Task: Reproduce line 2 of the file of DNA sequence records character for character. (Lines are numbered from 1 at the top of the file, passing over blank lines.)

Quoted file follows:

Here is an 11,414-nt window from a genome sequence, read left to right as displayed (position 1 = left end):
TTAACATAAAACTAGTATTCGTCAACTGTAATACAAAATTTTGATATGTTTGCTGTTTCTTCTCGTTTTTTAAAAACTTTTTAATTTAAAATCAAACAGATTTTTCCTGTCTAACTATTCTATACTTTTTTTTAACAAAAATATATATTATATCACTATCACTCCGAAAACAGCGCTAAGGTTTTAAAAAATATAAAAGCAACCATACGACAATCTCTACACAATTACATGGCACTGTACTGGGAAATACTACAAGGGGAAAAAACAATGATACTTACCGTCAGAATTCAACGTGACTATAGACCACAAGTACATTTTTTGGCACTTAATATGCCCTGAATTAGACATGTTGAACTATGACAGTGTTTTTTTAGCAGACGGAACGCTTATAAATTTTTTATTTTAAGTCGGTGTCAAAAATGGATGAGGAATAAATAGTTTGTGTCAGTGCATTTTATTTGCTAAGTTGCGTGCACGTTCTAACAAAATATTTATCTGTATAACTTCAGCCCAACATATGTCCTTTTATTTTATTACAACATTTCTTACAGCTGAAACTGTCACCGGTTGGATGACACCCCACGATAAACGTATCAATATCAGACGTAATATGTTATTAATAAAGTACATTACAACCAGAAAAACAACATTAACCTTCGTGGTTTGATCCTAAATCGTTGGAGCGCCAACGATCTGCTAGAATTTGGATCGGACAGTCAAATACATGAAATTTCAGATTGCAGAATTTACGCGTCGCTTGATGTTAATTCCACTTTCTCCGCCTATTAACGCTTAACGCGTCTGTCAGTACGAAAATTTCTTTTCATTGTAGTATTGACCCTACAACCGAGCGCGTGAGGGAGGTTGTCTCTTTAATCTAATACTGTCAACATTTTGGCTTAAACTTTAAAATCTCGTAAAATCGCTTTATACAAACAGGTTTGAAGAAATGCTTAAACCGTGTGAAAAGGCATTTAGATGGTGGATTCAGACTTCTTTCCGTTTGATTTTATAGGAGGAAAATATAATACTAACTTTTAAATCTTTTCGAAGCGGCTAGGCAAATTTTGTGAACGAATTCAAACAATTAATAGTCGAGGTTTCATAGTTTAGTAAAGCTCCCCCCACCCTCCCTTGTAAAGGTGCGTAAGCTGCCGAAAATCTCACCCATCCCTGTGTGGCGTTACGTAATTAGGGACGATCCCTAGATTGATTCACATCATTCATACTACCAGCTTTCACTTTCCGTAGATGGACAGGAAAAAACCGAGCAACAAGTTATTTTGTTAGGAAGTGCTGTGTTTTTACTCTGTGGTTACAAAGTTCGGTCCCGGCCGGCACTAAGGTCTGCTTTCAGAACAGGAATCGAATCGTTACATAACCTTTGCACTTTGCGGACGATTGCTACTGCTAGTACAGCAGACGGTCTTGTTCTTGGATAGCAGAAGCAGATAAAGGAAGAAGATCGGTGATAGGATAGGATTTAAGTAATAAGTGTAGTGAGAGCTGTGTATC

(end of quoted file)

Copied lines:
TTAACATAAAACTAGTATTCGTCAACTGTAATACAAAATTTTGATATGTTTGCTGTTTCTTCTCGTTTTTTAAAAACTTTTTAATTTAAAATCAAACAGATTTTTCCTGTCTAACTATTCTATACTTTTTTTTAACAAAAATATATATTATATCACTATCACTCCGAAAACAGCGCTAAGGTTTTAAAAAATATAAAAGCAACCATACGACAATCTCTACACAATTACATGGCACTGTACTGGGAAATACTACAAGGGGAAAAAACAATGATACTTACCGTCAGAATTCAACGTGACTATAGACCACAAGTACATTTTTTGGCACTTAATATGCCCTGAATTAGACATGTTGAACTATGACAGTGTTTTTTTAGCAGACGGAACGCTTATAAATTTTTTATTTTAAGTCGGTGTCAAAAATGGATGAGGAATAAATAGTTTGTGTCAGTGCATTTTATTTGCTAAGTTGCGTGCACGTTCTAACAAAATATTTATCTGTATAACTTCAGCCCAACATATGTCCTTTTATTTTATTACAACATTTCTTACAGCTGAAACTGTCACCGGTTGGATGACACCCCACGATAAACGTATCAATATCAGACGTAATATGTTATTAATAAAGTACATTACAACCAGAAAAACAACATTAACCTTCGTGGTTTGATCCTAAATCGTTGGAGCGCCAACGATCTGCTAGAATTTGGATCGGACAGTCAAATACATGAAATTTCAGATTGCAGAATTTACGCGTCGCTTGATGTTAATTCCACTTTCTCCGCCTATTAACGCTTAACGCGTCTGTCAGTACGAAAATTTCTTTTCATTGTAGTATTGACCCTACAACCGAGCGCGTGAGGGAGGTTGTCTCTTTAATCTAATACTGTCAACATTTTGGCTTAAACTTTAAAATCTCGTAAAATCGCTTTATACAAACAGGTTTGAAGAAATGCTTAAACCGTGTGAAAAGGCATTTAGATGGTGGATTCAGACTTCTTTCCGTTTGATTTTATAGGAGGAAAATATAATACTAACTTTTAAATCTTTTCGAAGCGGCTAGGCAAATTTTGTGAACGAATTCAAACAATTAATAGTCGAGGTTTCATAGTTTAGTAAAGCTCCCCCCACCCTCCCTTGTAAAGGTGCGTAAGCTGCCGAAAATCTCACCCATCCCTGTGTGGCGTTACGTAATTAGGGACGATCCCTAGATTGATTCACATCATTCATACTACCAGCTTTCACTTTCCGTAGATGGACAGGAAAAAACCGAGCAACAAGTTATTTTGTTAGGAAGTGCTGTGTTTTTACTCTGTGGTTACAAAGTTCGGTCCCGGCCGGCACTAAGGTCTGCTTTCAGAACAGGAATCGAATCGTTACATAACCTTTGCACTTTGCGGACGATTGCTACTGCTAGTACAGCAGACGGTCTTGTTCTTGGATAGCAGAAGCAGATAAAGGAAGAAGATCGGTGATAGGATAGGATTTAAGTAATAAGTGTAGTGAGAGCTGTGTATC